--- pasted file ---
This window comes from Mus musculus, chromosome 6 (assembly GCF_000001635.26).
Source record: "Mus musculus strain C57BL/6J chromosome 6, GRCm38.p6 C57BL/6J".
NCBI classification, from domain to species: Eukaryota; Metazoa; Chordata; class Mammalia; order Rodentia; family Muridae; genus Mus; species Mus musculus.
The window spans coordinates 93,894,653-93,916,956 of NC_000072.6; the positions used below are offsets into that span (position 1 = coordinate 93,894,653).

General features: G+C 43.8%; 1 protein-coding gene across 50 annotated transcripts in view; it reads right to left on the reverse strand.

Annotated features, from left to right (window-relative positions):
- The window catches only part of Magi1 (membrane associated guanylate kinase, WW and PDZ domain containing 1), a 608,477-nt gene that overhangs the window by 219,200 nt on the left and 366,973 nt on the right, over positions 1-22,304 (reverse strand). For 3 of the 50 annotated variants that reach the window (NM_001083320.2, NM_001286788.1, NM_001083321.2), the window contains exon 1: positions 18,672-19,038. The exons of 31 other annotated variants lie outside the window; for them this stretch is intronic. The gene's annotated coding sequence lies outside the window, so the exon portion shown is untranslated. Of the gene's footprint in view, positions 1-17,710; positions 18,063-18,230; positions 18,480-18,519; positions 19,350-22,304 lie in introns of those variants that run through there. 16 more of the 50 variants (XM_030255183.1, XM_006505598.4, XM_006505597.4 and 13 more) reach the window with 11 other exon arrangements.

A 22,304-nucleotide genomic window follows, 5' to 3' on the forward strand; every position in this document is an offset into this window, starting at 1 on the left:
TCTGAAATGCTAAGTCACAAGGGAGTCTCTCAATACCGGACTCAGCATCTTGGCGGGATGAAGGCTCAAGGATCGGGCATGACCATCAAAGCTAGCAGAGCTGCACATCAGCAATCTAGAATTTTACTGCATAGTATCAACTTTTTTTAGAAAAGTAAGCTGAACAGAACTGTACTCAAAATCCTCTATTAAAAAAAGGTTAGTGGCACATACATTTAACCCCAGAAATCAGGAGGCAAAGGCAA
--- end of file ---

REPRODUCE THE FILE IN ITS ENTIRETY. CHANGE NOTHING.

This window comes from Mus musculus, chromosome 6 (assembly GCF_000001635.26).
Source record: "Mus musculus strain C57BL/6J chromosome 6, GRCm38.p6 C57BL/6J".
NCBI classification, from domain to species: Eukaryota; Metazoa; Chordata; class Mammalia; order Rodentia; family Muridae; genus Mus; species Mus musculus.
The window spans coordinates 93,894,653-93,916,956 of NC_000072.6; the positions used below are offsets into that span (position 1 = coordinate 93,894,653).

General features: G+C 43.8%; 1 protein-coding gene across 50 annotated transcripts in view; it reads right to left on the reverse strand.

Annotated features, from left to right (window-relative positions):
- The window catches only part of Magi1 (membrane associated guanylate kinase, WW and PDZ domain containing 1), a 608,477-nt gene that overhangs the window by 219,200 nt on the left and 366,973 nt on the right, over positions 1-22,304 (reverse strand). For 3 of the 50 annotated variants that reach the window (NM_001083320.2, NM_001286788.1, NM_001083321.2), the window contains exon 1: positions 18,672-19,038. The exons of 31 other annotated variants lie outside the window; for them this stretch is intronic. The gene's annotated coding sequence lies outside the window, so the exon portion shown is untranslated. Of the gene's footprint in view, positions 1-17,710; positions 18,063-18,230; positions 18,480-18,519; positions 19,350-22,304 lie in introns of those variants that run through there. 16 more of the 50 variants (XM_030255183.1, XM_006505598.4, XM_006505597.4 and 13 more) reach the window with 11 other exon arrangements.

A 22,304-nucleotide genomic window follows, 5' to 3' on the forward strand; every position in this document is an offset into this window, starting at 1 on the left:
TCTGAAATGCTAAGTCACAAGGGAGTCTCTCAATACCGGACTCAGCATCTTGGCGGGATGAAGGCTCAAGGATCGGGCATGACCATCAAAGCTAGCAGAGCTGCACATCAGCAATCTAGAATTTTACTGCATAGTATCAACTTTTTTTAGAAAAGTAAGCTGAACAGAACTGTACTCAAAATCCTCTATTAAAAAAAGGTTAGTGGCACATACATTTAACCCCAGAAATCAGGAGGCAAAGGCAA